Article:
Jane Waithera* hates drinking coffee. It reminds her of the time that she was robbed. She is a farmer from Kiguoya, a village in Kenya’s Murang’a County, and she used to grow coffee beans in her fields. But her produce was repeatedly stolen from the co-operative factories in which it was stored and processed, and she received no compensation.
“I eventually went home, plucked all the crop and planted maize and beans. At least then I can eat them if I don’t get a ready buyer,” she told the Mail & Guardian.
Waithera’s experience is becoming all too common. Kenya’s Arabica coffee beans may be among the most prized in the world, fetching premium prices at the global exchange in New York, but growing them is an increasingly dangerous business.
So far in 2020, some 467 bags of coffee – valued at $50,000 – have already been stolen from Kenyan warehouses, according to Richard Lesiyampe, the principal secretary in the agriculture ministry; and at least 18 people have died in violent incidents thought to be related to coffee smuggling.
In most incidents, groups of up to 20 men, armed with guns and machetes, raid the factories or warehouses where the coffee is being stored, before it is sold for further processing. They target high-quality grades such as AA, AB and PB, which fetch higher prices on the black market. It is thought that these beans are usually sold on to neighbouring Tanzania or Uganda, where they are blended with cheaper beans to improve the overall quality of the blend.
“I am positive that the coffee was being transported to eastern Uganda, where there are known private millers who buy the smuggled coffee from brokers at the border. We have on various occasions raised the queries of how the stolen coffee is transported and how the traffic police are not able to vet the documents that transporters use, including the permits needed to ferry coffee,” said Patrick Kamau, a coffee farmer.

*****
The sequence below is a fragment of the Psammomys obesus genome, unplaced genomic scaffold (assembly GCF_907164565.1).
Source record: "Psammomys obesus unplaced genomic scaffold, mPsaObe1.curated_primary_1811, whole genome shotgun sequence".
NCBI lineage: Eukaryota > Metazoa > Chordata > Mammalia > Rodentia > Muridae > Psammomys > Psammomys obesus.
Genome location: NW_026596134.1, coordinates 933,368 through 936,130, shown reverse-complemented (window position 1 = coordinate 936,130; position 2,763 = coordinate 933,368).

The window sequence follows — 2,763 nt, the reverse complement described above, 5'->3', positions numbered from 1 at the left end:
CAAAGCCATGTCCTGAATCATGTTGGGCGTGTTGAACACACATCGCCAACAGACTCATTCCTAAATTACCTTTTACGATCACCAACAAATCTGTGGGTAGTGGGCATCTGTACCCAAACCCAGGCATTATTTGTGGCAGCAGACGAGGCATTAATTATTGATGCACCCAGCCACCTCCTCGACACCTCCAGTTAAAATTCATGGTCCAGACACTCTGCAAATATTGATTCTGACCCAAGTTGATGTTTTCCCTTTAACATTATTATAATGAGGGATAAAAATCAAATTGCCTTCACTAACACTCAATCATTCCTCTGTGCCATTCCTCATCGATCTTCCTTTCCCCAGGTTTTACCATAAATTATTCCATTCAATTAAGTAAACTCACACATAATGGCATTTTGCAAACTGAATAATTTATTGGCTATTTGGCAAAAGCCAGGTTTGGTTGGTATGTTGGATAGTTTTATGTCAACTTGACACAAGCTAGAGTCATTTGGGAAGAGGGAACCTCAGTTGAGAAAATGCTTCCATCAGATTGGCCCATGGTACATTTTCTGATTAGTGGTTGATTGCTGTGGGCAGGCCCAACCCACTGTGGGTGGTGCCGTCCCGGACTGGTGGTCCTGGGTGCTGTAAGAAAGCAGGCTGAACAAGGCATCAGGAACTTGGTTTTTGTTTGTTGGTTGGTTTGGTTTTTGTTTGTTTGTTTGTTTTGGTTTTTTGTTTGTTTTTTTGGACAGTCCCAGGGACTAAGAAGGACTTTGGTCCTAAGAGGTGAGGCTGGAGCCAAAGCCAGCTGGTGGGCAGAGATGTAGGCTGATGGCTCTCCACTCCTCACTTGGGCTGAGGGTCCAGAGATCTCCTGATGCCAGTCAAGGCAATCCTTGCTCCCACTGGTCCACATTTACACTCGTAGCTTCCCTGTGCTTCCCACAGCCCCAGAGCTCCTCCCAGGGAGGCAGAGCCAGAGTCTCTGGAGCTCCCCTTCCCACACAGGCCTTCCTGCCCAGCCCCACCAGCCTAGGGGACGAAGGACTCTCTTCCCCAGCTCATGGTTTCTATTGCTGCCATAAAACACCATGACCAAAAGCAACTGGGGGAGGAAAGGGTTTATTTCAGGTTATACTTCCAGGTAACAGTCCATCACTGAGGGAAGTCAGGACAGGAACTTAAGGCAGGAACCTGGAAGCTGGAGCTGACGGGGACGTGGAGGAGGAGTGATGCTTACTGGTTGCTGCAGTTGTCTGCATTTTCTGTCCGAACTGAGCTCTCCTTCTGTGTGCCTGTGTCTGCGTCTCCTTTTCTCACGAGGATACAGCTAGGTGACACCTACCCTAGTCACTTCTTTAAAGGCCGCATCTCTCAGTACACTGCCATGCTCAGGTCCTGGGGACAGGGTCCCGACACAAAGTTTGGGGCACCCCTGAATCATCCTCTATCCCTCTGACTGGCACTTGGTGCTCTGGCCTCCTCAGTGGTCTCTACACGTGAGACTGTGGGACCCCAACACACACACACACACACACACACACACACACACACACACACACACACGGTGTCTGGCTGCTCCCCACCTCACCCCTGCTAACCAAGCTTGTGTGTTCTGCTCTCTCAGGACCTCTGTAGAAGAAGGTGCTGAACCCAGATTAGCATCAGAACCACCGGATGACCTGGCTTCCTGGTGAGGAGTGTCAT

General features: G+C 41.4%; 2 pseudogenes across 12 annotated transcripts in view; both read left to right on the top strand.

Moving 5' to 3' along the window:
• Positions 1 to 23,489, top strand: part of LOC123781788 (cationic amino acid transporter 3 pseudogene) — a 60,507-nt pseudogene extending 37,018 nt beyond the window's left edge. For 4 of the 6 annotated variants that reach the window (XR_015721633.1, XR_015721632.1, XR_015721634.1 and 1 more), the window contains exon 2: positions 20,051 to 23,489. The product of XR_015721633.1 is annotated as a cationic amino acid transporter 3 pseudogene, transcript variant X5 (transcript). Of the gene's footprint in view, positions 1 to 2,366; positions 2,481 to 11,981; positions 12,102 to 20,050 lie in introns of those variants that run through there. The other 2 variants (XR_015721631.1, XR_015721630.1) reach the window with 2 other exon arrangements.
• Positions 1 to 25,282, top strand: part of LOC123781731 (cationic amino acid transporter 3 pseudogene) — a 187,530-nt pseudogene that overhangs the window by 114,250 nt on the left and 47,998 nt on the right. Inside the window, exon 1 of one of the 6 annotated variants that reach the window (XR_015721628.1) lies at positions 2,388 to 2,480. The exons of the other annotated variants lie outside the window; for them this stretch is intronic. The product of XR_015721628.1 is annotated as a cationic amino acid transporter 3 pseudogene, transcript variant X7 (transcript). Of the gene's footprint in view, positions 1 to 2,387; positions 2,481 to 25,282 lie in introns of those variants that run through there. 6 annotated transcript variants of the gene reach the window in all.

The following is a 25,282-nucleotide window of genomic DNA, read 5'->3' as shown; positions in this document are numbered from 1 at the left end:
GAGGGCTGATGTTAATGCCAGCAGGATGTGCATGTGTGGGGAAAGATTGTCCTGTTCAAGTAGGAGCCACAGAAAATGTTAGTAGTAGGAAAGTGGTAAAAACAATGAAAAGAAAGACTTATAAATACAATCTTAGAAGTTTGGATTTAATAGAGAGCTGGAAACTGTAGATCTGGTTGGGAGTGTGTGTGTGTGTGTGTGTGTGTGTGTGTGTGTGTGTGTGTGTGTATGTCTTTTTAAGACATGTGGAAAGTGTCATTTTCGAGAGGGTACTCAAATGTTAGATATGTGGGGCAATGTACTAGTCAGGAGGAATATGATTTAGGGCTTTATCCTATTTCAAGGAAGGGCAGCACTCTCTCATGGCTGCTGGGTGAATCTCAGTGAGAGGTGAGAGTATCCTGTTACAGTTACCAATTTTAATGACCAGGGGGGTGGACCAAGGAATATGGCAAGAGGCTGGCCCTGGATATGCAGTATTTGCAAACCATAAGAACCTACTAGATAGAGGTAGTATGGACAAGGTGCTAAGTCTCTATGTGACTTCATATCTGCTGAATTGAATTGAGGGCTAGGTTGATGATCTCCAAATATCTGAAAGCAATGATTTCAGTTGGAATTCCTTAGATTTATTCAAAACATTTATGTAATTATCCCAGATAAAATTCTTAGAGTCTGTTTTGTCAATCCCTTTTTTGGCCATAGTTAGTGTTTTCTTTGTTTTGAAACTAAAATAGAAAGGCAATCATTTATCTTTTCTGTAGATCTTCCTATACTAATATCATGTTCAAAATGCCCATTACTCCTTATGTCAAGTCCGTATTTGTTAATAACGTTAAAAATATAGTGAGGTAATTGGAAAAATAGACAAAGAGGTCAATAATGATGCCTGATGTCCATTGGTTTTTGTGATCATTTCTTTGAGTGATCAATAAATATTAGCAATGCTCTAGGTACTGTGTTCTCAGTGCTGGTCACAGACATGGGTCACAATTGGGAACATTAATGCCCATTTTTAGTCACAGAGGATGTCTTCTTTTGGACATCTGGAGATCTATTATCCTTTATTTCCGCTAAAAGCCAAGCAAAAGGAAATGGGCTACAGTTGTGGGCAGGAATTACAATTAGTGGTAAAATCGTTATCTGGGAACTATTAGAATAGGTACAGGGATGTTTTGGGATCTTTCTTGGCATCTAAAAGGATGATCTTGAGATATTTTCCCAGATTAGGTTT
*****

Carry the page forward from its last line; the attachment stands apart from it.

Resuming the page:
For the farmers, the loss is devastating. Kenyan insurers do not currently offer policies for coffee growers, which means that growers like Waithera and Kamau are left totally out of pocket when their produce disappears.
This is not a new problem. In 2011, another peak year for coffee thefts, 10 people were killed during robberies. In 2018, the Kenyan government launched a crackdown against what it described as “coffee cartels”, but the impact of this was only temporary. If this year’s numbers are anything to go by, then it is clear that the cartels are becoming more active than ever.
Hiram Mwaniki chairs the Thangaini Coffee Co-operative Society, a consortium of eight different factories. He says he cannot rule out the possibility that the thefts are an inside job, suggesting that the timing and manner of the raids suggests that the thieves had help from factory officials. He also questions the role of the police, saying that sometimes coffee thefts are recorded incorrectly as maize thefts.
Mary Nzomo, the chair of Kenya’s Agriculture County Executive Committee, makes similar insinuations of official involvement. She said that it is suspicious that the stolen coffee can be transported on Kenyan roads without the proper permits, yet still manages to escape. She said that coffee warehouses and factories need to invest in better security, and use firms with reputable credentials rather than “old and tired 67-year-old guards who are asleep half of the time”.
Some growers are already investing in better security, according to a recent report by the Global Initiative Against Transnational Organized Crime. But this may not be good enough, it concluded: “As long as Kenyan coffee remains in high demand both globally and regionally, criminal actors will continue to carry out targeted heists in search of quick money. While this puts a severe financial strain on those who depend on coffee for their livelihood, the assertion – repeatedly made – of collusion between thieves and factory officials, and the alleged protection provided by some rogue state actors, points to a more deeply entrenched system that may prove hard to counter.”